– Mt. Ararat brings musical theater back to Midcoast

The Mt. Ararat Stage Company rehearses ahead of the March 4 opening of “You’re a Good Man, Charlie Brown.” John Terhune / The Forecaster

Good grief.

For two years, COVID-19 has hampered local school arts programs, forcing bands out and acting troupes online. Even though schools have returned to normal, musical theater and its loud, crowded stages have often not been possible.

But on Friday, two long years after their last musical performance, high school students from the Mt. Ararat Stage Company will once again dance on stage with their opening performance of “You’re a Good Man, Charlie Brown.”

“I’m so excited to play for people,” said senior Rachel Eaton, who plays Sally Brown, the 5-year-old’s most famous funny page’s little sister. “It’s been so long since I’ve been able to sing in front of people.”

The group will perform at 7:30 p.m. on March 4 and 5 before closing with a performance at 3 p.m. on March 6. Tickets for each performance, which will take place at the Orion Performing Arts Center at Mt. Ararat Middle School, will cost $15 for adults and $12 for students, school staff and seniors.

Charlie Brown, played by Chase Ross, visits Lucy’s psychiatry booth. Avery Myrick plays Lucy. John Terhune / The Forecaster

The show, based on the 1999 revival of Clark Gesner’s 1967 off-Broadway hit, is made up of a series of vignettes that examine relationships and growing up, according to band co-adviser Kristen Thomas.

“It’s a bit like attending two months of Sunday comics,” said Thomas, who also leads the school choir. “Every Sunday is a different strip.”

Senior Chase Ross, who plays the show’s main character, said it was fun to see the world through the eyes of a child.

“They have the smaller issues,” he said. “But for them, it’s big.”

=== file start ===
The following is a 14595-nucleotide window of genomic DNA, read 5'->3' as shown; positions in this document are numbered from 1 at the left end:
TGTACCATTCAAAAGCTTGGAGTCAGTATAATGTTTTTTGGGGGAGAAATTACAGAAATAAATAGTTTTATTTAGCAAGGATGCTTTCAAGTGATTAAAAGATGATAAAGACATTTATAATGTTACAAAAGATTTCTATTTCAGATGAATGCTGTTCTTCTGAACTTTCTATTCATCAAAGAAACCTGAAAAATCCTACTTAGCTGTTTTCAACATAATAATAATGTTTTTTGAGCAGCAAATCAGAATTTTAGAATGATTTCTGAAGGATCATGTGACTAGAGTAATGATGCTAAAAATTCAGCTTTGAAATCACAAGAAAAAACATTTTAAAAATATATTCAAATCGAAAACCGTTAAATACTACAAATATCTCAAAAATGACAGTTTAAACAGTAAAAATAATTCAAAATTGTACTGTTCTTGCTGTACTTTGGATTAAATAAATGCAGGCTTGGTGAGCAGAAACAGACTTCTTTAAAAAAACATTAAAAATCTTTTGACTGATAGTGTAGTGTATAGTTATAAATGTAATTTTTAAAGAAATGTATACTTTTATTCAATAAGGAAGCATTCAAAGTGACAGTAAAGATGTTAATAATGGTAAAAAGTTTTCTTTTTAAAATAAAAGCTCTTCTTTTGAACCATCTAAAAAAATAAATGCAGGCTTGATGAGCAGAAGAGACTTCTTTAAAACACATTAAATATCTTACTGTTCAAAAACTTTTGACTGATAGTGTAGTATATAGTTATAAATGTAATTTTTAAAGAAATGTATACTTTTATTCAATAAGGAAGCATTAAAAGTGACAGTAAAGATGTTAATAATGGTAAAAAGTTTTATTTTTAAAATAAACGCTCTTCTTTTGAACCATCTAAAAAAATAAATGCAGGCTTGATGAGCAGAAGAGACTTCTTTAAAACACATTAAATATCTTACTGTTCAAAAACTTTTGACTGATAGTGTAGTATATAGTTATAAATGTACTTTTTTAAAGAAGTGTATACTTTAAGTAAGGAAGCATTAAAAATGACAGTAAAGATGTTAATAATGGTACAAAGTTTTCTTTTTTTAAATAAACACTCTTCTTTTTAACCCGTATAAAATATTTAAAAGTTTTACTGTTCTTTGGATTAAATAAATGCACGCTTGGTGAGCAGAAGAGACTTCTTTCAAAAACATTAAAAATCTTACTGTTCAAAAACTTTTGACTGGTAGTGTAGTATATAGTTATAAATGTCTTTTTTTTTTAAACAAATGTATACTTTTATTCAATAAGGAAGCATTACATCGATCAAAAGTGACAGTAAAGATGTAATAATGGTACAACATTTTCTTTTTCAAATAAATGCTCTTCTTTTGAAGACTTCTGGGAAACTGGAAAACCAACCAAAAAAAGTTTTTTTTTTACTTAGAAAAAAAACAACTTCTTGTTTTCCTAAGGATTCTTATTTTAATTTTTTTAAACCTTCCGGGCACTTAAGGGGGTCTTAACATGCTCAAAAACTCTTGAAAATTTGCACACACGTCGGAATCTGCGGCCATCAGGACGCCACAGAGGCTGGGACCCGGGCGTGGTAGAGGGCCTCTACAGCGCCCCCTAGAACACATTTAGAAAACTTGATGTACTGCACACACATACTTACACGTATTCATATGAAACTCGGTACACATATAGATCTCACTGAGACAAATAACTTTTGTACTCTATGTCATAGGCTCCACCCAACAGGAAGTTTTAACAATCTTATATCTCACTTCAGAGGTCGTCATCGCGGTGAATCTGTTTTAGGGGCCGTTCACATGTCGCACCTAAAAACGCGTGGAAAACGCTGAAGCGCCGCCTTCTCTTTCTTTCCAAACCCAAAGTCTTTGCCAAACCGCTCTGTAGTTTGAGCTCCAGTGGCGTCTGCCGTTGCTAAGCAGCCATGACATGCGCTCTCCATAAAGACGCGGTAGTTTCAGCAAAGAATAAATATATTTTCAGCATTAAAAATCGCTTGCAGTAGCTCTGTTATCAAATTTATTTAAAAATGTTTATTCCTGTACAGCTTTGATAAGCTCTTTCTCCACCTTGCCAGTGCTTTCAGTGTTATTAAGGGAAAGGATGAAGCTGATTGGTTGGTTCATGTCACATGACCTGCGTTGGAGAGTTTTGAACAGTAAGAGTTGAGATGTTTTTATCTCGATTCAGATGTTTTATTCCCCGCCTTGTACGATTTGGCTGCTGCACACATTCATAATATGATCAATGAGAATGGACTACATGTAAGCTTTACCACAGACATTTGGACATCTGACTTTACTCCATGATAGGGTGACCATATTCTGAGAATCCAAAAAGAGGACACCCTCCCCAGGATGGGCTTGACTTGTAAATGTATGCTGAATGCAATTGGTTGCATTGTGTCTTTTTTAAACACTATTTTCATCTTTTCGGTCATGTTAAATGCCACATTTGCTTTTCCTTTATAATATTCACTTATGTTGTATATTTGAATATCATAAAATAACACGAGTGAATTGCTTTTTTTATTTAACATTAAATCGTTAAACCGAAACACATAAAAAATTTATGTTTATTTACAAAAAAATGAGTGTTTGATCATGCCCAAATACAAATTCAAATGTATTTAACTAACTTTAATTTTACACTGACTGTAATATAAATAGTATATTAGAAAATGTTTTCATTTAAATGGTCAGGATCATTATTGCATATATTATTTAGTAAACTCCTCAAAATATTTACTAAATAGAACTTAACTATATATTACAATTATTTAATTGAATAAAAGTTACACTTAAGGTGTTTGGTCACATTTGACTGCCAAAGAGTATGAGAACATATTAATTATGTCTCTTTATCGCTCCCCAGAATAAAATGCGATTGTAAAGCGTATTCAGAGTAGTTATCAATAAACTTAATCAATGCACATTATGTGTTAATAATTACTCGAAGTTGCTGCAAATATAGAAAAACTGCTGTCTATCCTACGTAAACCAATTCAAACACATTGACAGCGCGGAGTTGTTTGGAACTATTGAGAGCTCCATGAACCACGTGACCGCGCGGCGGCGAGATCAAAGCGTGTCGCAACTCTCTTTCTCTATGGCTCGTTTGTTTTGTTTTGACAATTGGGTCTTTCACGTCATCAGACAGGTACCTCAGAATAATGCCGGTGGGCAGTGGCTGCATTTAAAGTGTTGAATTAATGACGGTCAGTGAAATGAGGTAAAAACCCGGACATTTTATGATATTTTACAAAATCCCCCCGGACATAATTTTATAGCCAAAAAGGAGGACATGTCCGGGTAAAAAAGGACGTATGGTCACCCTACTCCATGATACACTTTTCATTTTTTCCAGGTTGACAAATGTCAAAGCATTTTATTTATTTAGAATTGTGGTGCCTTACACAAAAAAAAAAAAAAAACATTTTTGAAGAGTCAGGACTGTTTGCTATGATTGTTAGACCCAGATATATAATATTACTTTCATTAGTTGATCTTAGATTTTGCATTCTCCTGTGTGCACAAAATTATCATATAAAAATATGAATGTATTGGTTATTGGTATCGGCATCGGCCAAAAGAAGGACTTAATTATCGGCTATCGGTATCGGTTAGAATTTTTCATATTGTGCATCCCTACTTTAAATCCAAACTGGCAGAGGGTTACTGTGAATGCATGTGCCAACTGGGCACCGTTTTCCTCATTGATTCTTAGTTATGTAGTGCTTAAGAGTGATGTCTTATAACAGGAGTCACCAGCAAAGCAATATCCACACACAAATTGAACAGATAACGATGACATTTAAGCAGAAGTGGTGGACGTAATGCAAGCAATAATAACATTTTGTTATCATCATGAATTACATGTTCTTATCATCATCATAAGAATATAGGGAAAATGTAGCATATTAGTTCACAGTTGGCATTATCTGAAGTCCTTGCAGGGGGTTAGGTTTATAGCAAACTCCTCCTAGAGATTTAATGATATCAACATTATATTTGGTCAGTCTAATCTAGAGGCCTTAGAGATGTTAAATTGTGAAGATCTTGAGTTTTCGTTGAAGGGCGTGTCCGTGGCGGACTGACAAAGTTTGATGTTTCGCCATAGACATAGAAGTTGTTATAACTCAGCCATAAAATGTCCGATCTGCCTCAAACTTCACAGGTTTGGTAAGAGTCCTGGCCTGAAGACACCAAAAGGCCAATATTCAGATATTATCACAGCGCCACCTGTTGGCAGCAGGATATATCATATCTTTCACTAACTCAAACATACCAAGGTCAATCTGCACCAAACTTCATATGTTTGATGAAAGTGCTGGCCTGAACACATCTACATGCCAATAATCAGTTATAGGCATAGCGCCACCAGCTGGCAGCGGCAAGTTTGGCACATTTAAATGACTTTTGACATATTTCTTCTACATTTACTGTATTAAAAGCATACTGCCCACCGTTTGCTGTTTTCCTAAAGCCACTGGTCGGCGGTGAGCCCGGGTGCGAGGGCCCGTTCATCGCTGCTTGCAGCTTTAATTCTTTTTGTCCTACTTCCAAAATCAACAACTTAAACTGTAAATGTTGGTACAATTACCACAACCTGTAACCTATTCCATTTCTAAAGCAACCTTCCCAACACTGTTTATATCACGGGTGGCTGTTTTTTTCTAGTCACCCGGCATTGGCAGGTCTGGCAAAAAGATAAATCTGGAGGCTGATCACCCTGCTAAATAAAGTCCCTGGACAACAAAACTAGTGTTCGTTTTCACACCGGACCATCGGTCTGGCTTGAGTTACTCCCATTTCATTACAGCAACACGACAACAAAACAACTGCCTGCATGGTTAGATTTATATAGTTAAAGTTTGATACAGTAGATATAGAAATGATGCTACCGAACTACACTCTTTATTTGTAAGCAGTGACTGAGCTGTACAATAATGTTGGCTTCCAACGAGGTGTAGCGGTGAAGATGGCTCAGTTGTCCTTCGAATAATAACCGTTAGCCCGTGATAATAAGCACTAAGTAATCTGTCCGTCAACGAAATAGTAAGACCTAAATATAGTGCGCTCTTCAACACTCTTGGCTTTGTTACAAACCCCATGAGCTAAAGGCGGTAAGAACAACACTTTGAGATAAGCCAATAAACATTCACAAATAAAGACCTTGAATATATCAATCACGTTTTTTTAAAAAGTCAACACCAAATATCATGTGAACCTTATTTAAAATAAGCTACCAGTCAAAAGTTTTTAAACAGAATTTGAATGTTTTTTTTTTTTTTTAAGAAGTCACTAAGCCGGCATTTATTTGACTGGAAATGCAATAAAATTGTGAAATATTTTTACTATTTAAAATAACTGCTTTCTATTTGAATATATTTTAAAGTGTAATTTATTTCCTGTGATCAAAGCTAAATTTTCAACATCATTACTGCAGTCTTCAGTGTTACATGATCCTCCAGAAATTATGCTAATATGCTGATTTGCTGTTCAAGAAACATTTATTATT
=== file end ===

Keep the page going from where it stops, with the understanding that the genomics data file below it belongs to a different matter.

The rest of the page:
Organizing shows during a global pandemic has posed many problems, big and small, for the group, which will perform masked under district rules, according to director Adam Blais. Yet even though COVID forced the band to close their doors to live audiences last year and instead play “Clue” remotely, Blais and Thomas pushed their cast to make the best of the situation.

“My general rule has always been to embrace the pandemic as a character in the play,” said Blais, who also works as education and development manager at the Public Theater in Lewiston.

The Blais stars have acknowledged the trials and tribulations of playing with masks. Since most of their faces are not visible to the audience, they had to find new ways to convey emotions and alert the audience the character is addressing.

Sally Brown (Rachel Eaton) and Snoopy (Carly Satterfield) play tug of war with a jump rope. John Terhune / The Forecaster

Yet they also embraced Blais’s philosophy of “meeting challenges without difficulty.”

“Even before COVID, there’s always something wrong,” Ross said. “You can’t prevent it.”

The show won’t look exactly like the company’s ambitious musicals of the past, Blais said. Pandemic concerns prevented the group from performing with a live pit orchestra, and the musical’s small cast may seem modest compared to the 2020 production of “Newsies!”

But for the company’s senior stars, the challenges of performing pale in comparison to the excitement of performing in front of a crowd again.

“You’re so driven by the audience,” Eaton said. The audience is what makes a show great, really.

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